Yesterday, Joe Hockey announced that the 2014/15 budget deficit would hit $40.4 billion, $10 billion deeper than previously thought in May this year. He also revealed that a surplus is unlikely until 2019/20.
The Treasurer announced this when he delivered the Mid Year Economic Fiscal Outlook. According to the Sydney Morning Herald, Mr. Hockey said the government had been forced to make dramatic adjustments to its first budget after huge falls in commodity prices led to the biggest drop in trade since records began in 1959.
The deteriorating economic position and failure to pass the budget measures in the upper house have meant that several pieces of legislation holding massive budget savings have either failed to pass or are still waiting to be discussed.
The Sydney Morning Herald reported Mr. Hockey as saying, “This has been faster and deeper than anyone expected.” But he did stand strong saying that although the situation seems dire, we are working towards a positive balance.
But the big question is, how do we dig ourselves out of this mess? We currently are in $244 billion debt and the road to recovery from there is uncertain, especially if the senate continues to block the proposed measures designed to recover the budget.
There’s no point in throwing around the blame game – was it the Labor party who left us in this mess? Have the Liberal government created it for themselves? The fact of the matter is right now – that doesn’t matter.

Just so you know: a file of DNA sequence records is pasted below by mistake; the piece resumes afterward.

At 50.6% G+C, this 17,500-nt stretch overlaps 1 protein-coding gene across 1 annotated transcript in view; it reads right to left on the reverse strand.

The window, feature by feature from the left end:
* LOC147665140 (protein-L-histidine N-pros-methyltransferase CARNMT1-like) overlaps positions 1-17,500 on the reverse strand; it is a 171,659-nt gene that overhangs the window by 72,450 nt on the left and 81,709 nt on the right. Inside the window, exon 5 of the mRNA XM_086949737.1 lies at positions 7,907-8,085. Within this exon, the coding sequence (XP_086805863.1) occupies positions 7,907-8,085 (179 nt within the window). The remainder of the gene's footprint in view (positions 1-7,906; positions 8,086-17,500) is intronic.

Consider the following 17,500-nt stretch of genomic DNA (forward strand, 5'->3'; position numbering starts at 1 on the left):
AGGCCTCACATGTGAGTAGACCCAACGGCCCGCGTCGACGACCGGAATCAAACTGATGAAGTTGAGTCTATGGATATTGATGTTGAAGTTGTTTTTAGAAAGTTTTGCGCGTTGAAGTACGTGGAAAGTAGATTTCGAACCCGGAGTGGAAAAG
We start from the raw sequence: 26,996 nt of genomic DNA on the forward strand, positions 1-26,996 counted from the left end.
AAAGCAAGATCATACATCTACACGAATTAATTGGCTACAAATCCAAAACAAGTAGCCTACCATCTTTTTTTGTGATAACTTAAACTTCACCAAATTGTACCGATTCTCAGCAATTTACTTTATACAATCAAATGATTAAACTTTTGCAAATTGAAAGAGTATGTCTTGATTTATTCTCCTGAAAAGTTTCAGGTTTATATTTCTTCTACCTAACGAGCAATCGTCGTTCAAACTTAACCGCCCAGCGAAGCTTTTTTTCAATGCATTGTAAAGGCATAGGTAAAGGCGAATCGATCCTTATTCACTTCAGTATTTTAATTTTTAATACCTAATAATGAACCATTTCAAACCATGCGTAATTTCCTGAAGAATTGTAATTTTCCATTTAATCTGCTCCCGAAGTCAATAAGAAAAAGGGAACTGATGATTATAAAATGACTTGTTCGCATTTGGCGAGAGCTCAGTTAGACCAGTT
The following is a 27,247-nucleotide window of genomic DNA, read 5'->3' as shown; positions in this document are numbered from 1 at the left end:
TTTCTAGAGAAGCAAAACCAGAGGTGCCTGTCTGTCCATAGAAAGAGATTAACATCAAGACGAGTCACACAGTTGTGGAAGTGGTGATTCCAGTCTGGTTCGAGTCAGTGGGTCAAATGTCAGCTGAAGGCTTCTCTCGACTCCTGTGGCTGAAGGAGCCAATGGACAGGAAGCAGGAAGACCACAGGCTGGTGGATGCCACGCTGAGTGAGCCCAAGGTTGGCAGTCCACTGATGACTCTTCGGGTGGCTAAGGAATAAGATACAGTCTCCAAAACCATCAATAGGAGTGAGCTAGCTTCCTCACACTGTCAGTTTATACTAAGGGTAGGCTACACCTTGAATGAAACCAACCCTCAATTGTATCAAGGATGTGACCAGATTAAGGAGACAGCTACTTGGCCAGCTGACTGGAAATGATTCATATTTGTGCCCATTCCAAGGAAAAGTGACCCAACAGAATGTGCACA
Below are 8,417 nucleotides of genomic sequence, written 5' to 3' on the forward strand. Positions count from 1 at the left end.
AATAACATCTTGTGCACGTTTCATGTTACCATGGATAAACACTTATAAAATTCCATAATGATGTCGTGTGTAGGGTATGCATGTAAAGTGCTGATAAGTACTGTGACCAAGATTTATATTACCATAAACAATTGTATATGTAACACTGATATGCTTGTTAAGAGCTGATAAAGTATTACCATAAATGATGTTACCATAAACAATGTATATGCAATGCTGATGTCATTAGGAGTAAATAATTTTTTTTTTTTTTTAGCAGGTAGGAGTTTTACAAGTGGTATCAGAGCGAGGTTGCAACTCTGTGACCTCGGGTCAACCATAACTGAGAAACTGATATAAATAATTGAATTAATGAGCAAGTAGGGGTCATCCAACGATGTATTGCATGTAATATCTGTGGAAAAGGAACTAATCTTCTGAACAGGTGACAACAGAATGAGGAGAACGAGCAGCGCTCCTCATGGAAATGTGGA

But the future does, and that is the very concerning thing.
In one article written by an economist, he presented two different options for fixing the situation. The first option was to ramp up the taxes – increase existing taxes and begin taxing everything that is currently free of GST including healthcare, food and childcare. Or his alternative was to cut spending – stop pensions and welfare payments and make people rely on themselves.
If Mr Hockey believes that if the Liberal budget measures are passed we can return to a surplus and begin balancing the economy again – providing welfare, healthcare, education, foreign aid and industry sectors without tipping the scales, then is it worth sucking up the hard yards for a few more years for a brighter future in another five?
Because if the senate continues to fight and reject these measures, our living conditions won’t change – they wont improve or decline, they will just remain. Right now on the site every day, several people share their stories of hardship in the current economic climate under the current government.
So are you willing to sacrifice the next five years to hope for a brighter future for not just us but Australia, too? Or do you feel like you’re entitled to an easy life now, even if it is at the cost of your grandchildren’s lifestyle, too?